What’s killing northerners?

The Angel of the North. Image: Getty.

There is a stark disparity in wealth and health between people in the north and south of England, commonly referred to as England’s “north-south divide”. The causes of this inequality are complex; it’s influenced by the environment, jobs, migration and lifestyle factors – as well as the long-term political power imbalances, which have concentrated resources and investment in the south, especially in and around London.

Life expectancy is also lower in the north, mainly because the region is more deprived. But new analysis of national mortality data highlights a shockingly large mortality gap between young adults, aged 25 to 44, living in the north and south of England. This gap first emerged in the late 1990s, and seems to have been growing ever since.

In 1995, there were 2% more deaths among northerners aged 25 to 34 than southerners (in other words, 2% “excess mortality”). But by 2015, northerners in this age group were 29% more likely to die than their southern counterparts. Likewise, in the 35 to 44 age group, there was 3% difference in mortality between northerners and southerners in 1995. But by 2015, there were 49% more deaths among northerners than southerners in this age group.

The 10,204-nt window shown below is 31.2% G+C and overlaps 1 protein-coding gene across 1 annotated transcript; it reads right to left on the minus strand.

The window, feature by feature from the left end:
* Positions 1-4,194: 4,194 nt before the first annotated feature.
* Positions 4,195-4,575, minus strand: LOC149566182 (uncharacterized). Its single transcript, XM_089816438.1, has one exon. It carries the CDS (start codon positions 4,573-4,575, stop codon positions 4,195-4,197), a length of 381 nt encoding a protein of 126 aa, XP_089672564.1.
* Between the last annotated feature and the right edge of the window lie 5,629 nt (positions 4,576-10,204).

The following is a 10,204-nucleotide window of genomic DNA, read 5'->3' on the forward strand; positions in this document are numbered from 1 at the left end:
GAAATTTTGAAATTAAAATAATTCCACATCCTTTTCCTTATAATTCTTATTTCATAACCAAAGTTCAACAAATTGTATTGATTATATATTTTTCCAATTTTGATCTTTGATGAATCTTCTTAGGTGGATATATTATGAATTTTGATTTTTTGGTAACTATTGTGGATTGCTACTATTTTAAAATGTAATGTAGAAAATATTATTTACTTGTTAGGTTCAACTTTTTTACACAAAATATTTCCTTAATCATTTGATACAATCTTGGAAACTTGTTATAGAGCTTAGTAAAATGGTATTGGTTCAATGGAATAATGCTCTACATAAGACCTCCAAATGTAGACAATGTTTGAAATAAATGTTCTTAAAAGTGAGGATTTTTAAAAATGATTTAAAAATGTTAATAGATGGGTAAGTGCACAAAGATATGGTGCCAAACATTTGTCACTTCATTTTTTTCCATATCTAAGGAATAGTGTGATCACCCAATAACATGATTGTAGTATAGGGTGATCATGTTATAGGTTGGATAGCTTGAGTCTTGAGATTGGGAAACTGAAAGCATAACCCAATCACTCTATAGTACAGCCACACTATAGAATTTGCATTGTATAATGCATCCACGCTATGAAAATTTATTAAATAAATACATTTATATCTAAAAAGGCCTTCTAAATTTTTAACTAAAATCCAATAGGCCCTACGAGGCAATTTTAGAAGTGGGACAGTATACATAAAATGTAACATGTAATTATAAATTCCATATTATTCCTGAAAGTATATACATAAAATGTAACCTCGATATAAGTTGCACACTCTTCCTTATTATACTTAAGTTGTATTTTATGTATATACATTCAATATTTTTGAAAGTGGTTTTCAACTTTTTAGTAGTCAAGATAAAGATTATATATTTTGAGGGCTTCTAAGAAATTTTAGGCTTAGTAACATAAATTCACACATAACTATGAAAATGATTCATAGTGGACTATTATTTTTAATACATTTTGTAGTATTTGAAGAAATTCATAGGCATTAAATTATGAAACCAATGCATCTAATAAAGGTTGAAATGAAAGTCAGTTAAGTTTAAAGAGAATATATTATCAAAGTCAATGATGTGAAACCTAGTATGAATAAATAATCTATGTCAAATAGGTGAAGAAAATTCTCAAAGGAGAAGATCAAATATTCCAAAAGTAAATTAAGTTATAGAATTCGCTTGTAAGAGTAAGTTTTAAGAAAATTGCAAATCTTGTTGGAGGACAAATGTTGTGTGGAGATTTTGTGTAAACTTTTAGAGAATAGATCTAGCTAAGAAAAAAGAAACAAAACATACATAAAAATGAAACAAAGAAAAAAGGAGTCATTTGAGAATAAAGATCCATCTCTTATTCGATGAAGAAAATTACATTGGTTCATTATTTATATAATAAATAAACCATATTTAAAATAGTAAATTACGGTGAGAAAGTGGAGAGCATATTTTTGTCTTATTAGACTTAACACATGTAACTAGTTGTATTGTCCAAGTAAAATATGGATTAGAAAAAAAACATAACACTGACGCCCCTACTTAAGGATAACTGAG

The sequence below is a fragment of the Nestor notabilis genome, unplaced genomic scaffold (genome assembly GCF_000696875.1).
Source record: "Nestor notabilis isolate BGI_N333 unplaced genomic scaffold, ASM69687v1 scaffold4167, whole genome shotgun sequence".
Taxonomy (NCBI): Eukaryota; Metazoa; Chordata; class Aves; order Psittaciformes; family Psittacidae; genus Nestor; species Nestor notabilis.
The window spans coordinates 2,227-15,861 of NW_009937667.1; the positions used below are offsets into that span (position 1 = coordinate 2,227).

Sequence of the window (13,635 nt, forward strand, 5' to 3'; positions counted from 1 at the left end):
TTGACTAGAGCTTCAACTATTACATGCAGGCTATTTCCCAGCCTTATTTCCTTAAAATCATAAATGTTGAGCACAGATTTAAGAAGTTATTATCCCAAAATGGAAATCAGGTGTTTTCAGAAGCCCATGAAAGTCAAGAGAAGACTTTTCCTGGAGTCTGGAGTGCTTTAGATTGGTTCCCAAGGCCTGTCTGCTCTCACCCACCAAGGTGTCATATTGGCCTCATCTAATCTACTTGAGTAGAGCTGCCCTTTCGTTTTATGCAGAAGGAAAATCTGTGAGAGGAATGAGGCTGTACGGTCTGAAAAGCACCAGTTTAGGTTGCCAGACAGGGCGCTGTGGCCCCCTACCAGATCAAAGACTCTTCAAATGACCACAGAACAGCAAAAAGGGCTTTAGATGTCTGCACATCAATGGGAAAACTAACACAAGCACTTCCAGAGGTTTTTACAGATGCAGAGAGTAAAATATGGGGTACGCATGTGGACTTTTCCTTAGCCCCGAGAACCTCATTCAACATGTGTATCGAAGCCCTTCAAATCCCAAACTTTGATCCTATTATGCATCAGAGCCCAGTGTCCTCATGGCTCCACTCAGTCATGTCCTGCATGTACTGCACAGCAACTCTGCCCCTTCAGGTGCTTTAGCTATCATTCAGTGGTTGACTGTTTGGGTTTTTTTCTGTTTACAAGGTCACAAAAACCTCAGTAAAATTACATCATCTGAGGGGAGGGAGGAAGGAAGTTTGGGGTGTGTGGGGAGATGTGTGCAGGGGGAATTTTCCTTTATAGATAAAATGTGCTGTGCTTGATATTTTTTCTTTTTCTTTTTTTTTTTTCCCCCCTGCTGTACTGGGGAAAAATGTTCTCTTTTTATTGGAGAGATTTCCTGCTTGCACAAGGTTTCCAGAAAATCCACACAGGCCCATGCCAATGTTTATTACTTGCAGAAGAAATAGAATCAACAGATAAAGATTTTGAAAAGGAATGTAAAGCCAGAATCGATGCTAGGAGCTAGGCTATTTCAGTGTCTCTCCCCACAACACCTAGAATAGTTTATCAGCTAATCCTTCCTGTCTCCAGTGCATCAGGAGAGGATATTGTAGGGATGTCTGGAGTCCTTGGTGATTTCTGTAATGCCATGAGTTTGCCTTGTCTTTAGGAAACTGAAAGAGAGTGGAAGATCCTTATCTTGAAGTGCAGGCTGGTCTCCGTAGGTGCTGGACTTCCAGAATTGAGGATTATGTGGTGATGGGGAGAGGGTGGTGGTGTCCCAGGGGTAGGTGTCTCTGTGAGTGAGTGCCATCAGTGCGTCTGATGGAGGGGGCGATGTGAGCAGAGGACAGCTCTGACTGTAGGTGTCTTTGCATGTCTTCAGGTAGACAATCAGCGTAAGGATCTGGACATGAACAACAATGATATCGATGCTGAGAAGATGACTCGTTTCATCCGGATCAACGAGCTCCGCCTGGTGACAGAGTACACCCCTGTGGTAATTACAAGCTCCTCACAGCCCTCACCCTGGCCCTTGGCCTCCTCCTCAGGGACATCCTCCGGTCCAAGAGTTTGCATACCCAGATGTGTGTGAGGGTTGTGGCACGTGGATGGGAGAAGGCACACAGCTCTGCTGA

Excess mortality in the north compared with south of England by age groups, from 1965 to 2015. Follow the lines to see that people born around 1980 are the ones most affected around 2015.

While mortality increased among northerners aged 25 to 34, and plateaued among 35 to 44-year-olds, southern mortality mainly declined across both age groups. Overall, between 2014 and 2016, northerners aged 25 to 44 were 41% more likely to die than southerners in the same age group. In real terms, this means that between 2014 and 2016, 1,881 more women and 3,530 more men aged between 25 and 44 years died in the north, than in the south.

What’s killing northerners?

To understand what’s driving this mortality gap among young adults, our team of researchers looked at the causes of death from 2014 to 2016, and sorted them into eight groups: accidents, alcohol related, cardiovascular related (heart conditions, diabetes, obesity and so on), suicide, drug related, breast cancer, other cancers and other causes.

Controlling for the age and sex of the population in the north and the south, we found that it was mostly the deaths of northern men contributing to the difference in mortality – and these deaths were caused mainly by cardiovascular conditions, alcohol and drug misuse. Accidents (for men) and cancer (for women) also played important roles.

From 2014 to 2016, northerners were 47% more likely to die for cardiovascular reasons, 109% for alcohol misuse and 60% for drug misuse, across both men and women aged 25 to 44 years old. Although the national rate of death from cardiovascular reasons has dropped since 1981, the longstanding gap between north and south remains.

Death and deprivation